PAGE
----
WARSAW – Due to recent Russian fan violence during Wednesday’s Euro 2012 match between co-host Poland and Russia, FIFA, the international governing body of soccer, has fined the Football Union Of Russia (RFS) $150,000 U.S. dollars and a potential six point deduction for Euro 2016 qualifying.
Russia, who would tie with co-host Poland 1-1, would see Russian supporters march through the Polish capital of Warsaw on Russia Day, which marks the break-up of the former Soviet Union—now Russia.
The Russian marchers would clash with Polish fans and result in 183 fan arrests and 15 people injured. Seven Polish, two Russians and one German were also among the noted injuries.
Poland and Russia, longtime enemies dating back to the Middle Ages and World War II, have no love for each other.
Russia would invade Poland in 1939 during World War II, Russian rule in Poland, which would end after the collapse of the former Soviet Union in 1989, would help in sowing the seeds of adding another black eye to an already under-whelming Euro 2012.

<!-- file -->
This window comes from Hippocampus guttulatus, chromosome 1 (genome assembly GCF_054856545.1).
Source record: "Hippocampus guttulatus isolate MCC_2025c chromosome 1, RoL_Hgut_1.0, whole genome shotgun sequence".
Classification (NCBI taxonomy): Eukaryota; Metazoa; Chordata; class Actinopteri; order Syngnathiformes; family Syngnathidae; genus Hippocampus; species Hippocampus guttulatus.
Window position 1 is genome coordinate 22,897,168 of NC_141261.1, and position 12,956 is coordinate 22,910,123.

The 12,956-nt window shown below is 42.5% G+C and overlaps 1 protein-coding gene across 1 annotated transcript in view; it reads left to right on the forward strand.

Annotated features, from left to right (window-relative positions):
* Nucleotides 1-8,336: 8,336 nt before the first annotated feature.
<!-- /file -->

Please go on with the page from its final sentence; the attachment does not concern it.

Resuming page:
Due to the recent racial abuse of black Italian soccer player, Mario Balotelli of Manchester City by Spanish soccer fans during Spain’s 1-1 draw with Italy, the ugly and violent display of international politics, ultra-nationalism and hooliganism would once again rear it’s ugly head on soccer’s biggest stage.
FIFA is to be commended for fining Russia and threatening to take valuable points away from Russia, as it should send a strong and stern message that nationalist extremism and fanatical zealots are not welcome—and will not be—tolerated during European soccer’s biggest showcase.
And with the way the shaky Euro economy is currently doing in struggling countries such as Greece and Spain, the blind ideology of the Russian fans sends the wrong kind of message.
Follow me on Twitter, @RobertCobb_76